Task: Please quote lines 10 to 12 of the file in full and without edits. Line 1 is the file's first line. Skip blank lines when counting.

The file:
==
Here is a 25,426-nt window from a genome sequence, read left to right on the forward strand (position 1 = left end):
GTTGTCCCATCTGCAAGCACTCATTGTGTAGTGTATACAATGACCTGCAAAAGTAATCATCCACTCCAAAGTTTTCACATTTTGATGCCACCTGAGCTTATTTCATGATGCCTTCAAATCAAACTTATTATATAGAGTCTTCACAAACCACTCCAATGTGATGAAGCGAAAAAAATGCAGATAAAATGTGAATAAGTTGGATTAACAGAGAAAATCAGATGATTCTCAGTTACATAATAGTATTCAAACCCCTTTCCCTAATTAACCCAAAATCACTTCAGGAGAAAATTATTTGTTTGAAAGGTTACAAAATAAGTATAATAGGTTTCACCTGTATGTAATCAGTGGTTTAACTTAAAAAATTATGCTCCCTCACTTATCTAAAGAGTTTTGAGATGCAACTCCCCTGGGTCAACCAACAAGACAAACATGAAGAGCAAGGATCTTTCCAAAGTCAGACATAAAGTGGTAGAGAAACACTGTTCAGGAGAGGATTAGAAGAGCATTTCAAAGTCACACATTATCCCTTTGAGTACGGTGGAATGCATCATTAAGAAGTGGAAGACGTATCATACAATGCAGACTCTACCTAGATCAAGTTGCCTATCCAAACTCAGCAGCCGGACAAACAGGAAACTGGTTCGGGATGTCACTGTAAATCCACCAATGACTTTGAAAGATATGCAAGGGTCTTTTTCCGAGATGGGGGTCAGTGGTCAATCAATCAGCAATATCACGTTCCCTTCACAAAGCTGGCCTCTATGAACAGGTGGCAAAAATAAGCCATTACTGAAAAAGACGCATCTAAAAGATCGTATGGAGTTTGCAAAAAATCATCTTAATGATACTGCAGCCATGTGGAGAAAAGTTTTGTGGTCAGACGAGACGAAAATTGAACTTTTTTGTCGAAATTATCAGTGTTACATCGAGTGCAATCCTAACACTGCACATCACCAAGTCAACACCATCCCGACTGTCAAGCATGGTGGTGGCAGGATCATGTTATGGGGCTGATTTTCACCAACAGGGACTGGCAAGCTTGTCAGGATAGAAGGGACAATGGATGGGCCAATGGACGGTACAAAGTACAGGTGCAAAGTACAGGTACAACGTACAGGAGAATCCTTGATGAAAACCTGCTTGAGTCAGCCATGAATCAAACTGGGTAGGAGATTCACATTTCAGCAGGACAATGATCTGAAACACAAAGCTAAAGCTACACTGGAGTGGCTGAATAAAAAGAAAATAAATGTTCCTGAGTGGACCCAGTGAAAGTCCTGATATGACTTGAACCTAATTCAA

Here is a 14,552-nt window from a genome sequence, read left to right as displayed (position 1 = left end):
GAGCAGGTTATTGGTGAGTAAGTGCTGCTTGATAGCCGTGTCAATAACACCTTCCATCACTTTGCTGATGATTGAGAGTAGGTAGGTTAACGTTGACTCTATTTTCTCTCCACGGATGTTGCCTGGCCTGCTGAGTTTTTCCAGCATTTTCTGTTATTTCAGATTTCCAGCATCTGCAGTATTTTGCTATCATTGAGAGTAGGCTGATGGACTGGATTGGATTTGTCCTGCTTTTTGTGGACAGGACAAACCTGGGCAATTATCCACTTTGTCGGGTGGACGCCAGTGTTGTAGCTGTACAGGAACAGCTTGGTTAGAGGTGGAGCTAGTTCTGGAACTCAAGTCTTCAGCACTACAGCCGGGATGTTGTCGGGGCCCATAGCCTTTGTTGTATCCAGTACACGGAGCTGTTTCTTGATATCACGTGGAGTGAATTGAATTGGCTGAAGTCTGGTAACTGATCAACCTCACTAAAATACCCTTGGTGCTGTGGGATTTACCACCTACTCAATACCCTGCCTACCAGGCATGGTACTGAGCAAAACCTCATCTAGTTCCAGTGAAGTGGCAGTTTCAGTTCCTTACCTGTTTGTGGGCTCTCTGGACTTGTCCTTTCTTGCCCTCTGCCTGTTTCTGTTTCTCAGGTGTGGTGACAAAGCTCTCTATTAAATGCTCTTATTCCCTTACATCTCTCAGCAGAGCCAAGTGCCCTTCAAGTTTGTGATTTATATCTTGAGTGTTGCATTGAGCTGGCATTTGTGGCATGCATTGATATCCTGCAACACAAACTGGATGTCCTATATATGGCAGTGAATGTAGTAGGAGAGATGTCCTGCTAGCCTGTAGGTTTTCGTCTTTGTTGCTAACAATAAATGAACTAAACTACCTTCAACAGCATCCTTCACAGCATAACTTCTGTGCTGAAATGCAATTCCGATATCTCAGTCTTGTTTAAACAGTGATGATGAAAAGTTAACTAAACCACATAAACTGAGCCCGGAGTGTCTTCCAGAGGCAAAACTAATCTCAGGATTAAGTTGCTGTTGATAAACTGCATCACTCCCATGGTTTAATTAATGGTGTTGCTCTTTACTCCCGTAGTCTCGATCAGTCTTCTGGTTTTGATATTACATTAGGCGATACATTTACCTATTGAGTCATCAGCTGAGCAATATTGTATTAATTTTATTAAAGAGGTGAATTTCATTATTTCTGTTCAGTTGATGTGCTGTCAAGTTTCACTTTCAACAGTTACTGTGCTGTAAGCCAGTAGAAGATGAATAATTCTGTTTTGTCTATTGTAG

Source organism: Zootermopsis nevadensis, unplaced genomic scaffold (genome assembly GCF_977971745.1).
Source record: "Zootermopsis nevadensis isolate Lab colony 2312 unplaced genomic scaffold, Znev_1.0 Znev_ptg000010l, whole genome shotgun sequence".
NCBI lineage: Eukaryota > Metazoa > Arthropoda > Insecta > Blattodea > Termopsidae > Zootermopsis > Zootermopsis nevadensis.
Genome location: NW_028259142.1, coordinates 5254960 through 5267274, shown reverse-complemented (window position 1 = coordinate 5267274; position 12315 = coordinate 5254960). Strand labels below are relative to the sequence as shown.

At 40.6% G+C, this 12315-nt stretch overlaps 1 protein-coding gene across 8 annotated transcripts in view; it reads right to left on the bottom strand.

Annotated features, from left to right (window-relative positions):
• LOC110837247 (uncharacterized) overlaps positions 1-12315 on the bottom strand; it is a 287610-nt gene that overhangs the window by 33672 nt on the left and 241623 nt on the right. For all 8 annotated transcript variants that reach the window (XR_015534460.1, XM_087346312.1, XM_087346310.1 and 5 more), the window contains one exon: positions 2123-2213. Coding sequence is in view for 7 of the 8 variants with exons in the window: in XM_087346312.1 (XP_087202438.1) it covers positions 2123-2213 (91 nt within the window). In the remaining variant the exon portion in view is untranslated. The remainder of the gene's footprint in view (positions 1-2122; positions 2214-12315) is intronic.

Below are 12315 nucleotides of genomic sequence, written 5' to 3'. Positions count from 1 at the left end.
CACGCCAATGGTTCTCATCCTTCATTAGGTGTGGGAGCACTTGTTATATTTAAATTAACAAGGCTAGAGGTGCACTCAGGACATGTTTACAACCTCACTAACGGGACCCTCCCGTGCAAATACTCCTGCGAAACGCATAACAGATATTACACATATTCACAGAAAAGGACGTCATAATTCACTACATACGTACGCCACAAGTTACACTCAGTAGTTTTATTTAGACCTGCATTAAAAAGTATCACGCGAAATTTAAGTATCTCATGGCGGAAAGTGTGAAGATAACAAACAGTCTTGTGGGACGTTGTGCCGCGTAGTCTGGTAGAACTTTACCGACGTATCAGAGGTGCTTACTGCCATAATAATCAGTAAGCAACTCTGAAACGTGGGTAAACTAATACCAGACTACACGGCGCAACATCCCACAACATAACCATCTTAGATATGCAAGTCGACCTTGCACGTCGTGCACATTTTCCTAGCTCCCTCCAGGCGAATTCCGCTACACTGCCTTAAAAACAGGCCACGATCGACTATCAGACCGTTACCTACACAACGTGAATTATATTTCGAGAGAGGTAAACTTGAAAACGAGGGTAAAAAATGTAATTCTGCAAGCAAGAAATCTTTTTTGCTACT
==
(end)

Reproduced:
Annotated features, from left to right (window-relative positions):
• LOC110837247 (uncharacterized) overlaps positions 1-12315 on the bottom strand; it is a 287610-nt gene that overhangs the window by 33672 nt on the left and 241623 nt on the right. For all 8 annotated transcript variants that reach the window (XR_015534460.1, XM_087346312.1, XM_087346310.1 and 5 more), the window contains one exon: positions 2123-2213. Coding sequence is in view for 7 of the 8 variants with exons in the window: in XM_087346312.1 (XP_087202438.1) it covers positions 2123-2213 (91 nt within the window). In the remaining variant the exon portion in view is untranslated. The remainder of the gene's footprint in view (positions 1-2122; positions 2214-12315) is intronic.

Below are 12315 nucleotides of genomic sequence, written 5' to 3'. Positions count from 1 at the left end.